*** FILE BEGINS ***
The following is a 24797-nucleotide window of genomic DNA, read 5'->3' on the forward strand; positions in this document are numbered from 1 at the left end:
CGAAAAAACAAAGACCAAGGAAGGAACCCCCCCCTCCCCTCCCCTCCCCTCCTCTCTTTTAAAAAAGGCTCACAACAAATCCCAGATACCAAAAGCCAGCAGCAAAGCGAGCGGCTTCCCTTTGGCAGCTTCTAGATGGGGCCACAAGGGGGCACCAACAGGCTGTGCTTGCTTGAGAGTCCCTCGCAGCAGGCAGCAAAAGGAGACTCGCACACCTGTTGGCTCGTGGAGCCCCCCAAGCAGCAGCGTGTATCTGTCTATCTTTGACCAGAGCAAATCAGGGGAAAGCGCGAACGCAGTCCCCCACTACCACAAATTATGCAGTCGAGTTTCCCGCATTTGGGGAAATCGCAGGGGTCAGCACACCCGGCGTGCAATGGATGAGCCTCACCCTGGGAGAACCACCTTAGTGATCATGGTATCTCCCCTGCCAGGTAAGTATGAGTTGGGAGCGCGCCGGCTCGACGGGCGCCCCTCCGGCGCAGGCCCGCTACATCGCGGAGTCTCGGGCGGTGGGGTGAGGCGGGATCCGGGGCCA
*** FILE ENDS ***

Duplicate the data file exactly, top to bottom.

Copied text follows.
The following is a 24797-nucleotide window of genomic DNA, read 5'->3' on the forward strand; positions in this document are numbered from 1 at the left end:
CGAAAAAACAAAGACCAAGGAAGGAACCCCCCCCTCCCCTCCCCTCCCCTCCTCTCTTTTAAAAAAGGCTCACAACAAATCCCAGATACCAAAAGCCAGCAGCAAAGCGAGCGGCTTCCCTTTGGCAGCTTCTAGATGGGGCCACAAGGGGGCACCAACAGGCTGTGCTTGCTTGAGAGTCCCTCGCAGCAGGCAGCAAAAGGAGACTCGCACACCTGTTGGCTCGTGGAGCCCCCCAAGCAGCAGCGTGTATCTGTCTATCTTTGACCAGAGCAAATCAGGGGAAAGCGCGAACGCAGTCCCCCACTACCACAAATTATGCAGTCGAGTTTCCCGCATTTGGGGAAATCGCAGGGGTCAGCACACCCGGCGTGCAATGGATGAGCCTCACCCTGGGAGAACCACCTTAGTGATCATGGTATCTCCCCTGCCAGGTAAGTATGAGTTGGGAGCGCGCCGGCTCGACGGGCGCCCCTCCGGCGCAGGCCCGCTACATCGCGGAGTCTCGGGCGGTGGGGTGAGGCGGGATCCGGGGCCA